Of course, I was happy to do so. But life got busy and crazy (it seemed like I was doing a school visit every day in April!) and I wasn't able to do the research I needed for the article I wanted to write. So instead,in order to make their deadline, I ended up modifying my multicultural author post for them.
The article I wanted to write was going to be inspired by these two comments made in the reviews of Lissy's Friends. This one by a wrung sponge:
Another thing I really like about this book is that although Lissy is clearly Asian, the story is not about being Asian. There is no reference to her ethnicity, which puts her Asian identity squarely in the realm of ordinary....
(entire review here)
And this one from MotherReader:
I liked that Lissy’s way to make friends begins with doing what she likes to do and being herself. The theme of Lissy’s Asian-American heritage is not the source of conflict or isolation, but it is her special knowledge of origami that helps her break through her shyness and connect with the people around her.
(entire review here)
Both of them touched upon the fact that in the story, even though Lissy is Asian, her race and heritage is not the crux of her problem. Nor does she even think about it. Which, when you think about it, kind of unusual.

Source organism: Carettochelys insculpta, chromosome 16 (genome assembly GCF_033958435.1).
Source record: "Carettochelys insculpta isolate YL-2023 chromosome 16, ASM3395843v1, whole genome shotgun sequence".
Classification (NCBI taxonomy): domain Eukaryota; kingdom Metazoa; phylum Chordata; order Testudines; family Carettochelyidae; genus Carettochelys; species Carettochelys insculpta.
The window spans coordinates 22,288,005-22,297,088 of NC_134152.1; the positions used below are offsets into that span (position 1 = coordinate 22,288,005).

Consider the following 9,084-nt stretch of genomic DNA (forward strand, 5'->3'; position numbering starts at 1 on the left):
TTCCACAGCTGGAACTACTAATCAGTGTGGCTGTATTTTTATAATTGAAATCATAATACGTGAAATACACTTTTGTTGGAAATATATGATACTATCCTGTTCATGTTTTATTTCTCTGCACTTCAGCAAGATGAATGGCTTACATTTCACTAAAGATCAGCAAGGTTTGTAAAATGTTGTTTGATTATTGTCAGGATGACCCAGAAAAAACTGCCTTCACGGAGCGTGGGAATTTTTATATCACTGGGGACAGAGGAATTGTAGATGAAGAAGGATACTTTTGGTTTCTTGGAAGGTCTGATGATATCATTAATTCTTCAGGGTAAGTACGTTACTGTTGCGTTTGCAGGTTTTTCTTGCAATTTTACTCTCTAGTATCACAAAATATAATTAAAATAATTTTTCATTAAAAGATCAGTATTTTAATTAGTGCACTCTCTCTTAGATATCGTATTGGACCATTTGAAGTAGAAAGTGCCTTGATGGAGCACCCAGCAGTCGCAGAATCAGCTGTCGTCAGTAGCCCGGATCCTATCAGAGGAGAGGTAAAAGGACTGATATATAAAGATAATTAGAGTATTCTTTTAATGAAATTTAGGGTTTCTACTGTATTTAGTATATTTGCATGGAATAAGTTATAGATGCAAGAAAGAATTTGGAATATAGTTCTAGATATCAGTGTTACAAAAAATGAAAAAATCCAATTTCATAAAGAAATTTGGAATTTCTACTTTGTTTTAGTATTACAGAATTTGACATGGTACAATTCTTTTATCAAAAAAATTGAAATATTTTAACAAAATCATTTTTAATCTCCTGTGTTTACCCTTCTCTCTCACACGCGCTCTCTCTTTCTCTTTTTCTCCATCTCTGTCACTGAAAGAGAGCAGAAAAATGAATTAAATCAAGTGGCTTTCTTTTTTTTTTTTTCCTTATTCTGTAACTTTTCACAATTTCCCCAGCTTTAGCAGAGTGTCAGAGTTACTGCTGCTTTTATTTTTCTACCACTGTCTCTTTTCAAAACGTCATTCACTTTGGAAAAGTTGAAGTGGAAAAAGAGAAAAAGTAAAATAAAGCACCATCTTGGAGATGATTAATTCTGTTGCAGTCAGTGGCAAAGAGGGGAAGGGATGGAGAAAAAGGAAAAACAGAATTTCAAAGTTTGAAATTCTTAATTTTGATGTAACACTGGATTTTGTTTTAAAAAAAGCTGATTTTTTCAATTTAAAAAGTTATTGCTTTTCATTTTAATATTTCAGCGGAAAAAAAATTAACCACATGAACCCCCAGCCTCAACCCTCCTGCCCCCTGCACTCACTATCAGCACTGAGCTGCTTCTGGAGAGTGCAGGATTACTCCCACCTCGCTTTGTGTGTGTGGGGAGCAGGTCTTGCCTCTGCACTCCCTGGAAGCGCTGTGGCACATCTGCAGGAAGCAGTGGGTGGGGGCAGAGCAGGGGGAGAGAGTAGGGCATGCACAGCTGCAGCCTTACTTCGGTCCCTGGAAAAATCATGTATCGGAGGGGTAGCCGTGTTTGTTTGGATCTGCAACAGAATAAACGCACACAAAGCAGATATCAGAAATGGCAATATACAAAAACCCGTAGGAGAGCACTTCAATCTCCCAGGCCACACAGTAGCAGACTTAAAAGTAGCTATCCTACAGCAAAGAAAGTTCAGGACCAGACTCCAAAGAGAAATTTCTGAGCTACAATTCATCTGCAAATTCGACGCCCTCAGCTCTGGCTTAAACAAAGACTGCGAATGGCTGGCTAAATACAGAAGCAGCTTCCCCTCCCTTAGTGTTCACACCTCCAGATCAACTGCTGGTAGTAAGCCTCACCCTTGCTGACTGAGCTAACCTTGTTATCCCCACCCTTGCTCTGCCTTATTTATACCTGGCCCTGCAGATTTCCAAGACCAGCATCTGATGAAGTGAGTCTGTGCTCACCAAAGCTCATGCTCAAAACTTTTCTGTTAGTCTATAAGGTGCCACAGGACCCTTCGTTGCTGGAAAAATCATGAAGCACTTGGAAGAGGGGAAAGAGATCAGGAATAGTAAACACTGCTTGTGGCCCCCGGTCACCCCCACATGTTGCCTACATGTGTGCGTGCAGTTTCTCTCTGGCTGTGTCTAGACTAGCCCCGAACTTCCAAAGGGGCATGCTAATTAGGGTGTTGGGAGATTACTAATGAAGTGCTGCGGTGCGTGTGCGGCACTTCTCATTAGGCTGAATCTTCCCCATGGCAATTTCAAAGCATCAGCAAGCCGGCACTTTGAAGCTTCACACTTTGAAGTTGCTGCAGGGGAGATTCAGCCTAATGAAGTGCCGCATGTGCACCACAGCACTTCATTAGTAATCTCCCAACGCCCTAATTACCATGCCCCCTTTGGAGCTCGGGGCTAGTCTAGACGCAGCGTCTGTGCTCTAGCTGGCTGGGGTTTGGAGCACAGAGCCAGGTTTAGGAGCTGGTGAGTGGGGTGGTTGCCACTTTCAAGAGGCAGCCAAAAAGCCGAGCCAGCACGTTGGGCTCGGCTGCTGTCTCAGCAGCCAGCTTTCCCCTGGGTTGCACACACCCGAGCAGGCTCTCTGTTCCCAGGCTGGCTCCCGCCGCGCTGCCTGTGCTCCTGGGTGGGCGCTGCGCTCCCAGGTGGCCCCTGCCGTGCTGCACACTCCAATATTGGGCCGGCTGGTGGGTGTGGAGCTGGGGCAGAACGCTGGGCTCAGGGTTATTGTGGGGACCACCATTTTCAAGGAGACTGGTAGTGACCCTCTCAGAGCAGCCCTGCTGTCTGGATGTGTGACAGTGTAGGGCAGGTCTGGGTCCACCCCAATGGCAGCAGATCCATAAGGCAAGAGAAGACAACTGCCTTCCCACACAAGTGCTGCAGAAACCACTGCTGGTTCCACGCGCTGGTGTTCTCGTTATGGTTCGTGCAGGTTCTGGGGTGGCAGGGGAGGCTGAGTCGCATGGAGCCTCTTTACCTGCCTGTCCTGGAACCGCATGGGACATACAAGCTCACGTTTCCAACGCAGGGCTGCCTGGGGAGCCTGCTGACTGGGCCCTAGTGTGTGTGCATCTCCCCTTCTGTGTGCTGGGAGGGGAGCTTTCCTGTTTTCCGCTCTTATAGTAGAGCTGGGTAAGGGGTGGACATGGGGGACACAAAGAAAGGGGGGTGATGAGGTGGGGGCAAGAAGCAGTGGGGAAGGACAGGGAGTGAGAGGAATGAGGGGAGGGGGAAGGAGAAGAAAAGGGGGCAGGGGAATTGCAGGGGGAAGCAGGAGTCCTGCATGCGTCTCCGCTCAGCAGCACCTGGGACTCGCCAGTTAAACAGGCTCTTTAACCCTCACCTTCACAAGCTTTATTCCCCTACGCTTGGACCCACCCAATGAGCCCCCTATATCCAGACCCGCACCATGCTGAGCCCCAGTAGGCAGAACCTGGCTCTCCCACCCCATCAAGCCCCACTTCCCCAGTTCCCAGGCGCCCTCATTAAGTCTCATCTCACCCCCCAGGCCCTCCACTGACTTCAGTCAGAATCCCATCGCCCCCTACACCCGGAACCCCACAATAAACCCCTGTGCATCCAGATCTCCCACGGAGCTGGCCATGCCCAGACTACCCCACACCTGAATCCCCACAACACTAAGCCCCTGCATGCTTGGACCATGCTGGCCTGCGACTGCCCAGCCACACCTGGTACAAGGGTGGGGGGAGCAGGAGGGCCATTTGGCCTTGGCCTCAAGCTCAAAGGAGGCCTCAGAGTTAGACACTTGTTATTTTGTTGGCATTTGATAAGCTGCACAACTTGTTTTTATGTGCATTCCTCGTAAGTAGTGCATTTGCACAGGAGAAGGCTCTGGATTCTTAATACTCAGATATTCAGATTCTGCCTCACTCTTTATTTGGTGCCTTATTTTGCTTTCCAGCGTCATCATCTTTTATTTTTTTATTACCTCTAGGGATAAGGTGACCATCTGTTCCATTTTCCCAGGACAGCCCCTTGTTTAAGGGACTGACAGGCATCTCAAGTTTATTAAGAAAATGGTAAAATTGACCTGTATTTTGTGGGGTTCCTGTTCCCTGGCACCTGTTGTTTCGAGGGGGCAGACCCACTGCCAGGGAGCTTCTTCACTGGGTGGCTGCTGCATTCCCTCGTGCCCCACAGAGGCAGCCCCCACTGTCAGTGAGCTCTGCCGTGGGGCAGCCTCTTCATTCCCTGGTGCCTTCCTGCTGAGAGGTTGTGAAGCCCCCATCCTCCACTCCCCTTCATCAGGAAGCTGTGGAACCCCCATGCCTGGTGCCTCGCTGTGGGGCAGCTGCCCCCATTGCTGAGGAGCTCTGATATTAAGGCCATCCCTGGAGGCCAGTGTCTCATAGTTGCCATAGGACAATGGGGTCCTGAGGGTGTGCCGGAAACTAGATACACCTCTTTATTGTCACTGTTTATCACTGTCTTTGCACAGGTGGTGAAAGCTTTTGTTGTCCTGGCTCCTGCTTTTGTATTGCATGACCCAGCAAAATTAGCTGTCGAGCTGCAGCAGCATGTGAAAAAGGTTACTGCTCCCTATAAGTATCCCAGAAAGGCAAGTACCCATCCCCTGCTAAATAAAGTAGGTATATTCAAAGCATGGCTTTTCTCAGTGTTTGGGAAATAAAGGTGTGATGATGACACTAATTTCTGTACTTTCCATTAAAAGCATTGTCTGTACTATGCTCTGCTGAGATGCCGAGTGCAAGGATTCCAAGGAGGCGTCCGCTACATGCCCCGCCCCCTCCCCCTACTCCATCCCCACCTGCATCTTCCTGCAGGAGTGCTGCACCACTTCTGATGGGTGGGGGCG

Because most books that feature Asian Pacific characters tend to focus on racial identity. About fitting in or not fitting in, about being different or celebrating differences, accepting identity. There's nothing wrong with those books. It's an important issue to write and read and make books about. Heck, I make a lot of them.
But for multicultural books to move towards what we all really want--a place where that label is no longer needed--books have to start shifting from that focus. Multicultural books have to start depicting characters in situations and with problems that are not about the racial divide, but about issues and events that all kids have.
And here was where I was going to start making a list of books where the characters were of Asian-Pacific descent, but the stories were NOT about them being of Asian-Pacific descent. But nothing was jumping up (except Ruby Lu and one book does not make a list, even if I added the sequel) and I ran out of time to research.
So I put it to YOU. What books are there where the character is Asian but the book isn't about him/her being Asian? Let me know. Maybe I can get the article in by next May.